say "the next step on the Dijkstra path to the current destination is [the next step on the Dijkstra path to current destination].";
``````

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I should add a more drastic and really weird finding. If I make a totally spare project with nothing but a room and the extension, I couldn’t even get that phrase (the next step on the Dijkstra path to the (room)) to compile at first.

I would have expected a runtime error if it got to run:

``````Include Dijkstra Pathing by Daniel Stelzer.

AA is a room.

When play begins:
say next step on Dijkstra path to AA;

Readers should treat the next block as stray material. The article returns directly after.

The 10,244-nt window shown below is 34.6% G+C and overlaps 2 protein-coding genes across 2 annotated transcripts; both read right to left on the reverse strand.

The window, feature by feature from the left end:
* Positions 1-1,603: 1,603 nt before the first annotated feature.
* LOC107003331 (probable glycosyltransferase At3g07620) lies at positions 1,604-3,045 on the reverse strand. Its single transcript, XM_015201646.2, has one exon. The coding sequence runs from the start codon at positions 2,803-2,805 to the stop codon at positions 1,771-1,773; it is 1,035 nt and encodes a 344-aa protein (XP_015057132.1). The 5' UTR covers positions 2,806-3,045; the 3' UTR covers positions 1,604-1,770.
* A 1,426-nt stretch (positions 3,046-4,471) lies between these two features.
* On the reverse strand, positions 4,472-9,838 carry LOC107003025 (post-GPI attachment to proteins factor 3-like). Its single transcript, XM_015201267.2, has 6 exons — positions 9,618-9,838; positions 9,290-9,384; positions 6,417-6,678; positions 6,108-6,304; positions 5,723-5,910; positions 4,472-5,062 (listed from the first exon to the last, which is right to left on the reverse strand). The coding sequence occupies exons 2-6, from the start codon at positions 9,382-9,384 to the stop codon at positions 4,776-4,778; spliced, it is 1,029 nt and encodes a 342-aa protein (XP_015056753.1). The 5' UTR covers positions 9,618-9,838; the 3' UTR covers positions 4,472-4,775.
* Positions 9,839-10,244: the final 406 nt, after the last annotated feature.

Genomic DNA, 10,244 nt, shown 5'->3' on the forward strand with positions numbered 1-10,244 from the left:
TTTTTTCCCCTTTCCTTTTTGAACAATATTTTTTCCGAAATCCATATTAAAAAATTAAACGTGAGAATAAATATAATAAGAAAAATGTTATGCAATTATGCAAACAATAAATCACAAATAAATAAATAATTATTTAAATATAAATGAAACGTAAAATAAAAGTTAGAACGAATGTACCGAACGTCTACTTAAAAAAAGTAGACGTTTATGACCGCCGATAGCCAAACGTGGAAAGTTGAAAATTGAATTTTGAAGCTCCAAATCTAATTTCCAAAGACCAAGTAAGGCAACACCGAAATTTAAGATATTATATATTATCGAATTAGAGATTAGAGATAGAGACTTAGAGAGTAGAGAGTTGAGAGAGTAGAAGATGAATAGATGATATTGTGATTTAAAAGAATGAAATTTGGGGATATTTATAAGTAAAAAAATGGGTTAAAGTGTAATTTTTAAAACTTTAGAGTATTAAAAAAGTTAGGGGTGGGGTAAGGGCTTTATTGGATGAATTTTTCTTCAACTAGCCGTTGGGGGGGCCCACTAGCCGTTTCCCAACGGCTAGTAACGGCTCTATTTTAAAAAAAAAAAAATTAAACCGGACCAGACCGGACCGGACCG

``````

The error message said it didn’t like the text ‘destination’, which doesn’t even appear in this source. I have to say ‘said’ because, after switching the project setting from 6M62 to Current, trying to compile again, getting the exact same error, then switching back again, now I was getting the same error, just in a different context. It would compile it, then give the ‘Translating the source - failed’’ screeen. With info in the console ‘# Error: No such constant as “destination”’

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OHO. That’s exactly what I needed to know.

It’s a syntax error on my part. Normally when you want to access an I7 variable from I6 code, you use (+ plus brackets +). But if you’re using it to pass an argument from a phrase definition, you need to use {braces} instead. I originally wrote all this code with plus brackets, then went through to change them all to braces.

When doing that, I missed one.